Unicorns -- privately held startups valued at over $1 billion -- were once rare and remarkable. Today, there are now nearly 900 unicorns stampeding all over the world, collectively valued at close to $3 trillion. Unicorns are no longer the magical, elusive entities they once were, and many of them are, quite frankly, a common quarter horse with an investor-adorned horn attached.

According to CB Insights' most recent State of Venture report, venture capital financing more than doubled in 2021, to $621 billion, and there was a record 1,556 rounds of funding valued at $100 million or more. In 2021, that number was 620. There is a lot of money flowing into private markets as investors look to balance out their portfolios.

As an entrepreneur, this bonanza of free-flowing capital might sound pretty great. So what if an investor thinks your business is worth more than it is? You've struggled to get your business to this point, why struggle more? Why not take as much money as you can while it's easy? But if you've been through it before, you learn the risks of overcapitalization firsthand.

As CEO of my previous company, Appirio, I raised $111.7 million. Today, that sounds like pocket change, but in the mid-to-late 2000s this was a huge amount of money -- especially for a professional services business. But we were growing like crazy and wanted the cushion to support that growth. Big competitors were coming into our market and we needed more people, marketing, and offerings to compete. We also had big plans to shake up our category.

Sound familiar?

But looking back, it was more money than we needed, and it became more of a distraction than an accelerator. The pressure to put this money to work drove us to make some "OK, why not?" moves that really didn't help the business. In the end, we had a great exit, acquired by Wipro, but I learned some important lessons along the way.

If you take too much capital and accept a valuation that drifts too far from reality, you can find your business someplace you never wanted to be. To achieve some of the valuations we're seeing, execution needs to be near-perfect, and that rarely happens in a growing business. Investors will also expect a return on that inflated valuation. And if you need to raise more capital for an important strategic reason later, valuations in future rounds will need to keep increasing, further inflating the bubble.

This is why, when my team and I founded Tercera, a growth investor for cloud and digital services businesses, we built it around former operators. We are very focused on helping our founders understand the "right size" for capital raises, working with them throughout the funding process to understand how they're going to use the capital. What's the right amount to support realistic growth plans and the bumps that inevitably come along in a high-growth business, but also not so much that it distracts or demotivates people with unrealistic expectations?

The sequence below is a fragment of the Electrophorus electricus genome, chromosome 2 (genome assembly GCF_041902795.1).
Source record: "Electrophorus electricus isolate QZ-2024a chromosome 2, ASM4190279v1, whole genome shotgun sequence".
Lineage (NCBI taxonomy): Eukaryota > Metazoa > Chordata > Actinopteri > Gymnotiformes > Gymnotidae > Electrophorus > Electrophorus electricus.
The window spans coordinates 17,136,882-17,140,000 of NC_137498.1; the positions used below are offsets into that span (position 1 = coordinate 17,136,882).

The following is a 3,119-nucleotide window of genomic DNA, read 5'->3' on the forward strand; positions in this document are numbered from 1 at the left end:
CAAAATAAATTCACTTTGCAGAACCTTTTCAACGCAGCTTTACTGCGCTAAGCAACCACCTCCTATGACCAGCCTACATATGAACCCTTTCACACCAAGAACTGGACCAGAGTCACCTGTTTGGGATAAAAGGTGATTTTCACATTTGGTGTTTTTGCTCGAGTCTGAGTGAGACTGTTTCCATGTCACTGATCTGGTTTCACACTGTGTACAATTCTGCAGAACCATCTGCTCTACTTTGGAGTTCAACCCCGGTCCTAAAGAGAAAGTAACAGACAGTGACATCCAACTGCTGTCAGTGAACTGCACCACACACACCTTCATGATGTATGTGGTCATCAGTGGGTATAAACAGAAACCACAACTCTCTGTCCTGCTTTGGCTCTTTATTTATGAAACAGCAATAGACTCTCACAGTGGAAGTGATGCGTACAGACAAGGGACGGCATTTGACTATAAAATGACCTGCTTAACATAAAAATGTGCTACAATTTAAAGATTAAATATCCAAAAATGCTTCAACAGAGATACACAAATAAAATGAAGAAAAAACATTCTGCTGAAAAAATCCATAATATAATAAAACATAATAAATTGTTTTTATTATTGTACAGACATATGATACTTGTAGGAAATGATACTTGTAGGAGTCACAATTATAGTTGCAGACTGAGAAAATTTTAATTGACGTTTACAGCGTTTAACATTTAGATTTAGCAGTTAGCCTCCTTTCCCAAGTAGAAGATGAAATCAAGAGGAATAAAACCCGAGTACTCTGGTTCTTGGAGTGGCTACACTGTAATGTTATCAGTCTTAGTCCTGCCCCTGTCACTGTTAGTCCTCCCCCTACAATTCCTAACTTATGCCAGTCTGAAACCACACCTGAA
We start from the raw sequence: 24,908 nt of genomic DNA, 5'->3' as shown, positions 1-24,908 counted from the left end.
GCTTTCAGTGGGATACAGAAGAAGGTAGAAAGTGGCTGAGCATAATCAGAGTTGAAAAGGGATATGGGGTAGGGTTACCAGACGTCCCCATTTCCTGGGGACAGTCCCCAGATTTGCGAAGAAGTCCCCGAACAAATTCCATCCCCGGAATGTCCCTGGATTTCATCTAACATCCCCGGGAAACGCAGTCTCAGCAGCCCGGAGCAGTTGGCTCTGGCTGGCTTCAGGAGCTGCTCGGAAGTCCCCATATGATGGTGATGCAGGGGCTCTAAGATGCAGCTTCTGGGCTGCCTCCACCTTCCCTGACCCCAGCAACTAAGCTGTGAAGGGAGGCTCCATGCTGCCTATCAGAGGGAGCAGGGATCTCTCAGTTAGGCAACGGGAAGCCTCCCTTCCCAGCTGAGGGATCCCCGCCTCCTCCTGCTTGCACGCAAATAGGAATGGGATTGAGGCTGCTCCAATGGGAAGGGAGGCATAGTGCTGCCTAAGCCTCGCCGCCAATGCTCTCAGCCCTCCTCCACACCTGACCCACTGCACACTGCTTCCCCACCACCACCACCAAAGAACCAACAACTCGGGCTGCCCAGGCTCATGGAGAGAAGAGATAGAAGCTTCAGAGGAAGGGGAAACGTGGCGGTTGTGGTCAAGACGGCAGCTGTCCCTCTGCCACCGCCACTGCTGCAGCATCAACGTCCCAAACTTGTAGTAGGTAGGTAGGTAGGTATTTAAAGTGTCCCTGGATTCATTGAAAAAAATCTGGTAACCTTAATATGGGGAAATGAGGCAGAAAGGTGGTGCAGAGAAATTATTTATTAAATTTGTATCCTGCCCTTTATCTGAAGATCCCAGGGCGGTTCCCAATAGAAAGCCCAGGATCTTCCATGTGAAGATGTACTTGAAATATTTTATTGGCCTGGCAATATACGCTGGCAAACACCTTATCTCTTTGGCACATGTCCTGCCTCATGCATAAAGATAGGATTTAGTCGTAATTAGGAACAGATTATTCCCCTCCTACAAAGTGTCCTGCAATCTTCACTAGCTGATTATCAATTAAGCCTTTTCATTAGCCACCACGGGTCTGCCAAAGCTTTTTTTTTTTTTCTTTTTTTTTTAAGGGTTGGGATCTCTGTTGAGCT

Here are a few practical guidelines for founders looking to raise capital based on some of the lessons my team and I have learned over the past 20 years.

Have a plan going in.

Know how you're going to use the money before you take the money. If you're offered money and investors don't ask about your plan for where and how you're going to use it, that's a red flag. Your plan should consider what's really needed for the next 24-36 months. For most companies, having capital that takes you out five years does not make sense, especially if you're in a fast-moving business. You simply can't see that far over the horizon.

At the same time, don't starve success. If you have a plan that requires a minimum of $20 million to work, it's fine to raise double that for cushion. If the past few years have taught us anything, it's that things don't always go according to plan and that you can't plan for every eventuality.

Don't take "f*** you" money.

First-time founders may be tempted to pay themselves back for years of sacrifice, but if the plan is to keep building, beware of the lure of the giant payout. Taking a little off the table to make yourself comfortable and make some worthwhile investments is one thing, buying a fleet of sports cars and a mega-mansion to park them in is another. Staying hungry keeps you sharp and focused and enables future opportunities.

Investors and employees will remember who delivered on their promises and who was focused only on helping themselves.

Stop focusing on valuation.

Consider the tragic case of WeWork CEO Adam Neumann. In 2019, he was toying with an IPO. WeWork's valuation was a stratospheric $47 billion dollars, but in the headiness of the moment, Neumann forgot that it was only "pretend" money. Worse, he also forgot that the company's wild valuation was based on unrealistic growth promises. At one point, they counted literally any American desk worker living in a city with a WeWork space as a potential member. Yet despite the cautionary tale of WeWork, founders get pushed to be the next Adam Neumann by their investors every day.

Your value is your value, not your multiple or your valuation: It's all about what you bring to market, what you bring to your customers, and what you bring to your employees. It's about building a business that can thrive over the long term. Remember, valuation only really matters once -- when you exit.